personal note: As an American, I could not help to think why so many ordinary Koreans are so gullible and naive when it comes to giving up their lives to some new religious groups and their beliefs, etc etc etc. How could some people be so ignorant and naive to be persuaded to join a fringe group of believers? I am not a Korean, and that is my problem. Maybe if I am one of them in Korea, I might be persuaded to do the same, to join a fringe group to find meaning and happiness, which the traditional churches seem to have failed in their mission to their members! Steve, peace, usa, june 14, 2019 firstname.lastname@example.org blog – https://getting2knowyou-china.com
What’s behind South Korea’s attraction to fringe churches?
• The appeal of these ‘cults’ may reveal a grim truth about South Korean society and the way the groups address a search for meaning not found elsewhere
scmp 18 May, 2019
When Ahn So-young was 27, her parents became concerned about her all-consuming commitment to a fringe church group called Shincheonji. They enrolled her in a counselling programme to help her break her attachment to the group. Ahn became so dejected she tried to kill herself by swallowing soap and shampoo.
Anh had been a member of Shincheonji for five years. She spent all her time with the group, even handing out surveys at university to attract potential new members, and eventually quit her studies.
“During my five years inside the group, I feared going home and I interacted less with my parents as I increasingly lied to them,” she says. “My contacts with school friends stopped.”
Her parents intervened and insisted she complete a month-long programme, during which counsellors studied the Bible with her to expose Shincheonji’s outlandish claims, including their insistence its leader, Lee Man-hee, now 90 and in poor health, would live forever as the second coming of Jesus Christ.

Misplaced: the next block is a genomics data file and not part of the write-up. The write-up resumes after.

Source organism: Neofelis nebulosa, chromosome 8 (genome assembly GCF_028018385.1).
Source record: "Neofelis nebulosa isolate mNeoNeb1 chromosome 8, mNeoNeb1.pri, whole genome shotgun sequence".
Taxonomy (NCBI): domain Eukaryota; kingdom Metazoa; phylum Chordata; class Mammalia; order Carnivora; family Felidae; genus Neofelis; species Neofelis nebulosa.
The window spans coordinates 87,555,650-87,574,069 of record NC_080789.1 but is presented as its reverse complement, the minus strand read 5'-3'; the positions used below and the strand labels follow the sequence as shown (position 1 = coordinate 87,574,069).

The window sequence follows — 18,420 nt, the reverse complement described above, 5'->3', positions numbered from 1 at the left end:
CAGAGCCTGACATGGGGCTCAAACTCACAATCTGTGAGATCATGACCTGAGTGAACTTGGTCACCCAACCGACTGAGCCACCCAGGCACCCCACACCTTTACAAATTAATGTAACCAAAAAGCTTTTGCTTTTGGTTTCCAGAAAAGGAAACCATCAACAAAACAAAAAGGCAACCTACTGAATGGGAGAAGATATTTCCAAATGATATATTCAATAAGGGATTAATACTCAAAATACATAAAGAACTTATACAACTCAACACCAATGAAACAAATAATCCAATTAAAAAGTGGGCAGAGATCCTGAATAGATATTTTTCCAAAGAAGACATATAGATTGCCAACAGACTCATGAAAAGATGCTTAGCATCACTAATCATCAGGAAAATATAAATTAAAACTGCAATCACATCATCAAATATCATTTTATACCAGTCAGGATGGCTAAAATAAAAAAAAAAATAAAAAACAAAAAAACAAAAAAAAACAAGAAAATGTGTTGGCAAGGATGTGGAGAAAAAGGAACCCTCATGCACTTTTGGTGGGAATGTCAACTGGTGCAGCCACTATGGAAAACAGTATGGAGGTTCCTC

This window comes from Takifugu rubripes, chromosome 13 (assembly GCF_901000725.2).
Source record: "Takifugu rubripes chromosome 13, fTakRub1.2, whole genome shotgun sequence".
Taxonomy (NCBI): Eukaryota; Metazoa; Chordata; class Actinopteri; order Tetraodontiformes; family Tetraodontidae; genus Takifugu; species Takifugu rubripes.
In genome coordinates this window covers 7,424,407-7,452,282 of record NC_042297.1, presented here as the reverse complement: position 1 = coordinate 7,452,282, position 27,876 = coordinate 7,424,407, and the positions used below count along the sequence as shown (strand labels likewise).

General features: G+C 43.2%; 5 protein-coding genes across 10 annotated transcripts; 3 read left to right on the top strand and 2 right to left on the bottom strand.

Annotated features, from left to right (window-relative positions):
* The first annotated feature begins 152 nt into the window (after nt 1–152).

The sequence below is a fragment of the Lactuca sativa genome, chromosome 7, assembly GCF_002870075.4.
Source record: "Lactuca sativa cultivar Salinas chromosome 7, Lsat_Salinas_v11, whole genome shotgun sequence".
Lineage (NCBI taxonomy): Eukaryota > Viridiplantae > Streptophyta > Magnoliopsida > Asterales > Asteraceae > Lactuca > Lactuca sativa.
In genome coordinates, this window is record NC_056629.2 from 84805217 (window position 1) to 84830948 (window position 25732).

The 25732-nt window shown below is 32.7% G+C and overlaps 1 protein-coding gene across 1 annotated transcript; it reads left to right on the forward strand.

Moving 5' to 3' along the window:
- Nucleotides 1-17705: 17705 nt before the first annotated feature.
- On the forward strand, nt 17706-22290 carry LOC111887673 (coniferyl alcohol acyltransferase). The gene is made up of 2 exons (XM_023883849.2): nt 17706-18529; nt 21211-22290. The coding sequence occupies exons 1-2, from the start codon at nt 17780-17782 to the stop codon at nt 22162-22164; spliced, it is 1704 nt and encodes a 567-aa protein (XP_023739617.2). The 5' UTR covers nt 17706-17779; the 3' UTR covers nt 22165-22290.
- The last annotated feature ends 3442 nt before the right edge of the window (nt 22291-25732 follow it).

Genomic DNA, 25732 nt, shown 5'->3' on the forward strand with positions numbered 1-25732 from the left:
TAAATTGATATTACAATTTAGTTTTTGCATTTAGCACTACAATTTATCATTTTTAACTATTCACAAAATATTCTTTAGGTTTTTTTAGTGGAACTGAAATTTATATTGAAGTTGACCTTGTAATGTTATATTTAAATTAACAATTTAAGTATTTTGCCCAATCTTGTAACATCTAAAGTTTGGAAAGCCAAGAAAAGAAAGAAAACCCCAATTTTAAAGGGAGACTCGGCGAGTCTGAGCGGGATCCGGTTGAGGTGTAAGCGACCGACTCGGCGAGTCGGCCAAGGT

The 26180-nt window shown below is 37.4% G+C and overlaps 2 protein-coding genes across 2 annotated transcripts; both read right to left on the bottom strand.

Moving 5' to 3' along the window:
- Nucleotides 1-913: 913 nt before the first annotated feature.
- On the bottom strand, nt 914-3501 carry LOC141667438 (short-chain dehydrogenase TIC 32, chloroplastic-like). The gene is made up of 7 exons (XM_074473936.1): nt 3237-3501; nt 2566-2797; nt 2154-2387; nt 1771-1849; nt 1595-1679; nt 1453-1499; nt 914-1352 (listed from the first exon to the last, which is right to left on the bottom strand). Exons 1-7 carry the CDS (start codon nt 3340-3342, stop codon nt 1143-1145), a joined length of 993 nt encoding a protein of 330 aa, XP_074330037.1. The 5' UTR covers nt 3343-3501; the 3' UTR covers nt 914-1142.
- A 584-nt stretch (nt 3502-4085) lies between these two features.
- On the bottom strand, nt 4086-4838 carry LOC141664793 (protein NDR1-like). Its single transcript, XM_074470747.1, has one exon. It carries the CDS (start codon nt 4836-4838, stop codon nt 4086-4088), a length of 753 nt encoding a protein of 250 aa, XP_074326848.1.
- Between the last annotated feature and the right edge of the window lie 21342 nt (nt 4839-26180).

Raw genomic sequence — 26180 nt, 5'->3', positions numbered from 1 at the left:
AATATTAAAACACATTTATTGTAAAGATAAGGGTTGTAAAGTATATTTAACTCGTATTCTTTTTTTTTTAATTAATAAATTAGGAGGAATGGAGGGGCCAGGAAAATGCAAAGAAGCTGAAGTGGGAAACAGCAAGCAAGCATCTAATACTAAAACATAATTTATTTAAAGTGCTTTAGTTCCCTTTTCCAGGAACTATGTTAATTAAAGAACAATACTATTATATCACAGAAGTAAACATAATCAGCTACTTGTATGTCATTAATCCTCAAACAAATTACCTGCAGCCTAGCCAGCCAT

Ahn, though, struggled to move on and was overcome with depression. She tried to commit suicide both during the counselling and after she returned home. Shincheonji members even visited Ahn’s house and threatened to sue her parents for coercing her into leaving the group.
“I would try to jump in front of cars to end my misery,” she recalls. “My whole world was turned upside down in just a matter of days, so I was in a world of disbelief and disappointment.”
A growth industry
There are 14 million Christians in South Korea and Ahn’s story is one of many illustrating the outsize influence such groups – many promoting cultish behaviour and fringe beliefs – manage to wield over some of them. Indeed an estimated 2 million South Koreans are involved with these fringe churches.
Many of them have connections to major corporations, providing them with enough wealth to hold events in World Cup stadiums and build mega-churches with massive auditoriums.
For example, Ilhwa, a major food and pharmaceutical company which makes the popular Mc Col beverage, is affiliated with the Unification Church, which was founded in 1954 by Reverend Sun Myung Moon, who also claimed to be the second coming of Jesus Christ. He died in 2012, aged 92.
In April 2014, the
MV Sewol ferry
sunk en route from Incheon to Jeju, resulting in the deaths of 304 passengers and crew. In the aftermath, businessman